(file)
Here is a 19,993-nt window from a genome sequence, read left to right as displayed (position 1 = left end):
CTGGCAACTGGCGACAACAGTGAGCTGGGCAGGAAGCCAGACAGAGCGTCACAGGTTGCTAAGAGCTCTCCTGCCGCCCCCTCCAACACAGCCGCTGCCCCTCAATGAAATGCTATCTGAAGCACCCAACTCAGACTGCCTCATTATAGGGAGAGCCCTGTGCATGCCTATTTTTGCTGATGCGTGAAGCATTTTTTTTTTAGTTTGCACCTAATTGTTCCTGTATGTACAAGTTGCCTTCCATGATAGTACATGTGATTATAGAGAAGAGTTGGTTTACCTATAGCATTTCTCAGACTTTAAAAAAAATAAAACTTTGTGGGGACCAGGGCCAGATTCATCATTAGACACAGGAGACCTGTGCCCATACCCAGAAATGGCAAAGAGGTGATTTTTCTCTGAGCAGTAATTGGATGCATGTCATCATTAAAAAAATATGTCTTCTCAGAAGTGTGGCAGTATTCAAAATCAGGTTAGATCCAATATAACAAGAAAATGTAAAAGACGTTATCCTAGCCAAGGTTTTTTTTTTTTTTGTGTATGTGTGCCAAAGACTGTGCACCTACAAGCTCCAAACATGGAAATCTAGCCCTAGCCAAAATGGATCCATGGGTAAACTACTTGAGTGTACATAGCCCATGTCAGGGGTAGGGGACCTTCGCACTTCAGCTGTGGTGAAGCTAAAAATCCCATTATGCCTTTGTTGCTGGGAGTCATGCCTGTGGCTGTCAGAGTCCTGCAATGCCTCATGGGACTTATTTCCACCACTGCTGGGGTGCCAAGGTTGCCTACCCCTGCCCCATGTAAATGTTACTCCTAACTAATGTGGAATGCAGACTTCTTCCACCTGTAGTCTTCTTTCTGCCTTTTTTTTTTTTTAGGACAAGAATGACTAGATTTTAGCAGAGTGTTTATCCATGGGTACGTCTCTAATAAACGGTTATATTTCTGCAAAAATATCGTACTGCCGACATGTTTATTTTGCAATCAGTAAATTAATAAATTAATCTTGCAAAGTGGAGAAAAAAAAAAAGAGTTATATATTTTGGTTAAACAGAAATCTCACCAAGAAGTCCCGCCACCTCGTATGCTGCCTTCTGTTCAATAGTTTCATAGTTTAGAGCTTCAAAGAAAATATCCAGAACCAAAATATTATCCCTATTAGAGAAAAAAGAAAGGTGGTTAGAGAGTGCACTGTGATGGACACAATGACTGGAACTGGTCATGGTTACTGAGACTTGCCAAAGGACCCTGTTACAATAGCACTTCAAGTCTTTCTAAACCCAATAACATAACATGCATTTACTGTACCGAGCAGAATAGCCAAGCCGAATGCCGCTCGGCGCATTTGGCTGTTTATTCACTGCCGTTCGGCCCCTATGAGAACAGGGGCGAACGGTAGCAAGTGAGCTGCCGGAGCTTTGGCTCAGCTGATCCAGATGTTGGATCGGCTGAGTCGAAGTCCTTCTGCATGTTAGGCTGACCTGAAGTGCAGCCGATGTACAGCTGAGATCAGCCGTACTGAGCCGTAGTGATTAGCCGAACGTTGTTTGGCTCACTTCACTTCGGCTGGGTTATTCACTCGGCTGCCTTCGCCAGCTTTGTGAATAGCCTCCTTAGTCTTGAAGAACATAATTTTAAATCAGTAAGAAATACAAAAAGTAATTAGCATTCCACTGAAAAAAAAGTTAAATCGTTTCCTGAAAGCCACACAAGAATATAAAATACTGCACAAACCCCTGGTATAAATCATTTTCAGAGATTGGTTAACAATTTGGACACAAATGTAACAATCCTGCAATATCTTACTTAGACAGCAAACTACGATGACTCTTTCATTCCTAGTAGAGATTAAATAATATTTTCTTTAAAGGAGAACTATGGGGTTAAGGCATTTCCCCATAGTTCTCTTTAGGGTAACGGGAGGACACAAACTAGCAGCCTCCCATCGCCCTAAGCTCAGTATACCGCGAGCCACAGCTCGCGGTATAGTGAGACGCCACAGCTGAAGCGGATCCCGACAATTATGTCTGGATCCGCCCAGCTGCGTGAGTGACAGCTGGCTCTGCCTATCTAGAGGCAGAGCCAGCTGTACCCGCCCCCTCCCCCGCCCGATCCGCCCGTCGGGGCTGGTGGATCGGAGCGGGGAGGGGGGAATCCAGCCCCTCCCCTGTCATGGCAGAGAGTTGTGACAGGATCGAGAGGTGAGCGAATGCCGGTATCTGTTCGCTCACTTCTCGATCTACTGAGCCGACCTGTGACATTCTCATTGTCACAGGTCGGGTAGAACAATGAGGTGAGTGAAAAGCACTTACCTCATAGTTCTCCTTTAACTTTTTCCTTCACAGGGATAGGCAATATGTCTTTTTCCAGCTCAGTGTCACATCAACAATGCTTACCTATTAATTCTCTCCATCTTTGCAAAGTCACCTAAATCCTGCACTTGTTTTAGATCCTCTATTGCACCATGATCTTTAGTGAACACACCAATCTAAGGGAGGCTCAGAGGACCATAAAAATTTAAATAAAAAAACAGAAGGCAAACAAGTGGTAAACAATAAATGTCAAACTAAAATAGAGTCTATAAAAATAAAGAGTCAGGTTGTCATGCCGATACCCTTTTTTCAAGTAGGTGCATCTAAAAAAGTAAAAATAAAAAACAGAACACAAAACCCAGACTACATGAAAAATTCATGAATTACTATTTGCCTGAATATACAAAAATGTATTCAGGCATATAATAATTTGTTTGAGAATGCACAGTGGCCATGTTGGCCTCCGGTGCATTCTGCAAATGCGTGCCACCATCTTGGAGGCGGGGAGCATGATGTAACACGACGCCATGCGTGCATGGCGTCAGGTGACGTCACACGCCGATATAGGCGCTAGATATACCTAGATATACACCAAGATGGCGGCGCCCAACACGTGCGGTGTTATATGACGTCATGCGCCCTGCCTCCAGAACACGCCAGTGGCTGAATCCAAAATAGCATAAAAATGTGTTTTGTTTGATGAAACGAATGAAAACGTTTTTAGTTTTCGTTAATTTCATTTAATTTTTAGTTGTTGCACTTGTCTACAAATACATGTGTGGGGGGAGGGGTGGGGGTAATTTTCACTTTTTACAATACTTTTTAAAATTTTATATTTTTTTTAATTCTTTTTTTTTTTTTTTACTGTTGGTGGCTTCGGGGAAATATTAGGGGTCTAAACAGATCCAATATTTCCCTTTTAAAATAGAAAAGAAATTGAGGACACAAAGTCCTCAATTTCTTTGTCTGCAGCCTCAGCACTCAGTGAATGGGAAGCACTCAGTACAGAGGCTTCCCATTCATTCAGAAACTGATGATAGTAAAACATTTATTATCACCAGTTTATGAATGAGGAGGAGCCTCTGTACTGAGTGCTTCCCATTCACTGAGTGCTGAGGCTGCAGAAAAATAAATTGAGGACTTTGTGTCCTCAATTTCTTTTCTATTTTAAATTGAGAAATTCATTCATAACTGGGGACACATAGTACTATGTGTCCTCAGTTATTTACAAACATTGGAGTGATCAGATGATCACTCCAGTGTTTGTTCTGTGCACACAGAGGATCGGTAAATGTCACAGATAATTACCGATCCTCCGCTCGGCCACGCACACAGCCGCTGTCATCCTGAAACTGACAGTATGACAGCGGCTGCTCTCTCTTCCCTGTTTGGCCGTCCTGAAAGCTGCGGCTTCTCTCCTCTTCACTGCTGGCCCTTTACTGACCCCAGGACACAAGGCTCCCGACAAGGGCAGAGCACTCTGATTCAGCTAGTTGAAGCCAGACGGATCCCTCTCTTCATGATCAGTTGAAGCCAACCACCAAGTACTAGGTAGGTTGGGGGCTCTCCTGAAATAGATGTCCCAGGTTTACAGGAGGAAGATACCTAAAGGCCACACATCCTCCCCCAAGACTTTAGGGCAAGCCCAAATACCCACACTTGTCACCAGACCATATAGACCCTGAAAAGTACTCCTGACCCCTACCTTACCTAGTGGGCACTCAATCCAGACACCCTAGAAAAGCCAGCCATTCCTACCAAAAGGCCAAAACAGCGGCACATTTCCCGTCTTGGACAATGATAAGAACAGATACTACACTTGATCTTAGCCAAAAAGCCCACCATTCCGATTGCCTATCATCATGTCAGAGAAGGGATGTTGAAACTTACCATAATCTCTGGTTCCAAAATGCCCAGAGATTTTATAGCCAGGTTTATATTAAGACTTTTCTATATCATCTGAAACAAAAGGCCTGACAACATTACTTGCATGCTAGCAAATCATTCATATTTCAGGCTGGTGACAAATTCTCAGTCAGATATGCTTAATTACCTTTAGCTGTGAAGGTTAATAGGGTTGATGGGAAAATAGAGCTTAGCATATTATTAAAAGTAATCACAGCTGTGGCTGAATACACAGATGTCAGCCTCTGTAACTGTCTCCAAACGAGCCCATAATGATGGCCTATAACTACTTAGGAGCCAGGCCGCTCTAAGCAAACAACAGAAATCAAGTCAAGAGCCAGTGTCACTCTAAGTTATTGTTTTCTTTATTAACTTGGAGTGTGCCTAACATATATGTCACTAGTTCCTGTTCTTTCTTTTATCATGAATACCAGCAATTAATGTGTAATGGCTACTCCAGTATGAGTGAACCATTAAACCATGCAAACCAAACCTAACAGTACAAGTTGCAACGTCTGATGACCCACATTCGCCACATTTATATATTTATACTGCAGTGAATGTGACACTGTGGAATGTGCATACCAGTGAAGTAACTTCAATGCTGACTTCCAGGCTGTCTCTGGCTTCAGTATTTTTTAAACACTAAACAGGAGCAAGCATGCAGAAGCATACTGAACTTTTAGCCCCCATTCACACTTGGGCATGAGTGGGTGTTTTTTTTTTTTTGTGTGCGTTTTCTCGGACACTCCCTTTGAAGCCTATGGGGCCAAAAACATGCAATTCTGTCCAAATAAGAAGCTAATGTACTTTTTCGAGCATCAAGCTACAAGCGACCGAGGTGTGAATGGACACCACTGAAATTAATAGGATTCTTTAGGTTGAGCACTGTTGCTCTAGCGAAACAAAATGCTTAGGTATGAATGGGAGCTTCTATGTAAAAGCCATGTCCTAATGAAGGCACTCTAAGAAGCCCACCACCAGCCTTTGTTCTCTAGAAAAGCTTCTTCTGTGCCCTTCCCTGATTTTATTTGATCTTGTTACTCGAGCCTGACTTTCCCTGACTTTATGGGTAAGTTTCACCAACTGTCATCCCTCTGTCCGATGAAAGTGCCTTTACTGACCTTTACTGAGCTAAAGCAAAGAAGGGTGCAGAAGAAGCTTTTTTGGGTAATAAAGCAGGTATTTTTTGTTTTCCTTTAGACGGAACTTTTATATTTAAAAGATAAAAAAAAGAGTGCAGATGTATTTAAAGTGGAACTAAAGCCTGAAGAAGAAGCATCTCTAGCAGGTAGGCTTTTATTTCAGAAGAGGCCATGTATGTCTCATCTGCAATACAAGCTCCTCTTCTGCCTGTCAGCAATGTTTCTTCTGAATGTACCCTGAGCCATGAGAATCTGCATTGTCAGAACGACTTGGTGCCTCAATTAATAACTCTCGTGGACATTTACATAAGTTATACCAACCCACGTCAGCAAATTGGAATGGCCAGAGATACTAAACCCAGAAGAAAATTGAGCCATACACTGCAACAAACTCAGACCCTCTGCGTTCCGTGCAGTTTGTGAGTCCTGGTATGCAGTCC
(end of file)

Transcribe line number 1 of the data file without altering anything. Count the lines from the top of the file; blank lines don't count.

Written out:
Here is a 19,993-nt window from a genome sequence, read left to right as displayed (position 1 = left end):